Keys To Winning The U.S. Open At Pebble Beach - #3 Have A Good Wedge Game


Posted by Dexter Francois | Posted in , , , , , , , , | Posted on Saturday, June 19, 2010

The third aspect of the game that Michael Breed talked about as a key to being successful this weekend is having a good wedge game. A good wedge game is very important at Pebble Beach especially is you miss the fairway off the tee. The pros at this years playing of the 110th U.S. Open are facing some of the toughest rough they will see all season. Any errant shot into the long grass disappears.

The course actually played easier during the second round. There was a marine layer that settled over the layout and kept the grass moist which slowed the greens down a little bit. Approach shots were easier to stop on the surface from the fairway, but when shots missed the green, the players often found it hard to get it up and down.

The greens are very tricky at Pebble Beach. There are many different tiers and undulations that make reading the breaks and the pace an absolute nightmare, often leaving players hanging their heads low. If you fail to make the green in regulation, bogey is almost inevitable.

Paul Casey found out how difficult it is to get up and down with a wedge, even when he was in the fairway. Casey took an 8 on the par-five 14th when he pitched onto the green short, and watched the ball roll back to where he had originally played the shot. He then hit his next pitch over the back edge, leaving another difficult wedge shot back up onto the green. Three putts later, he had a snowman on his card.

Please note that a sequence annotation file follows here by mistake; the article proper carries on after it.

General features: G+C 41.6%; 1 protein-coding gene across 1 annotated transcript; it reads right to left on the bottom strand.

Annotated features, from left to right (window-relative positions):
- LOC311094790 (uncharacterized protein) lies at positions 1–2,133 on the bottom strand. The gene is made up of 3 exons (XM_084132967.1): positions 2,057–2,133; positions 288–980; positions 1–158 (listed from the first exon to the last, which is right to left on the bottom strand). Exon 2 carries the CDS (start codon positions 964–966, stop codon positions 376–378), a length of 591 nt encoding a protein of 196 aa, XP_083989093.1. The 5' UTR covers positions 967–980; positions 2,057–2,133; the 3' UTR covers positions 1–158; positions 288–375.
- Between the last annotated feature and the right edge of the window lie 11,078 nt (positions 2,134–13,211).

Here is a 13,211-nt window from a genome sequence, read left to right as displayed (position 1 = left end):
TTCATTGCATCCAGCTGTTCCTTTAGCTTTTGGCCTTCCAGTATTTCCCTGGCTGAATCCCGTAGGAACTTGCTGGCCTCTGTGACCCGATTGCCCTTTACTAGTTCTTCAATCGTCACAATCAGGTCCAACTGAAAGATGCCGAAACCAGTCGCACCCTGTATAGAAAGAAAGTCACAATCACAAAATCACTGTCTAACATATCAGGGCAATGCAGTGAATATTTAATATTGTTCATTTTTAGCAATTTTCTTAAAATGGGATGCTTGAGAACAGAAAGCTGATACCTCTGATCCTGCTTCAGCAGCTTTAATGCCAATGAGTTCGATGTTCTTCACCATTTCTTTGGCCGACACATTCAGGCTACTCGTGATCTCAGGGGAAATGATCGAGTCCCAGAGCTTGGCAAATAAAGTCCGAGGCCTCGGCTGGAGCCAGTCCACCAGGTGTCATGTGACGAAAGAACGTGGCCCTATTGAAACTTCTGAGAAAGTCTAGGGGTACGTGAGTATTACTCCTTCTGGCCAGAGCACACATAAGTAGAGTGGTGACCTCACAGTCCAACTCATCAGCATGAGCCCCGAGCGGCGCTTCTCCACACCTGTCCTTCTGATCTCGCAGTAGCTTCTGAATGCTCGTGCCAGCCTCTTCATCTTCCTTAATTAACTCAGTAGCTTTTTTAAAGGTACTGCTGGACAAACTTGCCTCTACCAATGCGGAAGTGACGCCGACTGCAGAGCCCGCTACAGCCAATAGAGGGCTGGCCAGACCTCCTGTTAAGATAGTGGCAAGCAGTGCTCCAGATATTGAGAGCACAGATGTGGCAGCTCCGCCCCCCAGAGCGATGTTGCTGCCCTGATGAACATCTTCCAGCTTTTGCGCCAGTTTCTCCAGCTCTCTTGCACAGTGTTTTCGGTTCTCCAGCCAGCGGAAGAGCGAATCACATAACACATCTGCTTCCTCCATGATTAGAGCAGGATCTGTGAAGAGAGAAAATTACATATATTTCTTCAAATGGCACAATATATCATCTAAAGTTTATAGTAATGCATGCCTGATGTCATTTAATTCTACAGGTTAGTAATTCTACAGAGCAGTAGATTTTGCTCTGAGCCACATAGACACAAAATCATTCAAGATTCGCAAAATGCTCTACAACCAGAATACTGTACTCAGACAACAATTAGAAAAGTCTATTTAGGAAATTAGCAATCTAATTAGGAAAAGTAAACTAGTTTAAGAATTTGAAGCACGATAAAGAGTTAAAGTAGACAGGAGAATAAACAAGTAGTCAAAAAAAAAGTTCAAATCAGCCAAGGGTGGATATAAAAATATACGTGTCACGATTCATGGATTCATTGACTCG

Pebble Beach requires that you hit pinpoint areas on the green in order to get it close. When you miss this areas you pay the price. Most of us will not face conditions as difficult at our local course, but it is still necessary to get good with the wedges.

As amateurs, we have a lower percentage of greens in regulation. This means that we rely more on shots from 100 yards and in, to try and save par. If you practice your wedge game, you will definitely save more pars. Getting it close from just off the surface, takes some of the pressure off of your putting.

The player that wins the U.S. Open is the one who can get up and down when they are in trouble. The goal on this course is to keep the mistakes to a minimum. There are few holes that the pros will be able to attack with confidence. Escaping with par and then sneaking a few birdies in here and there gives them a chance at the championship.

If the sun comes out for the third round look for the winds to start blowing and the greens to firm up. This will make shots into and around the greens even more difficult. Regardless it should make for interesting play.

The following videos gives us some great tips to playing the wedges effectively. Practice these shots and you will start to see your scores improve. Have a good one and always hit your target.

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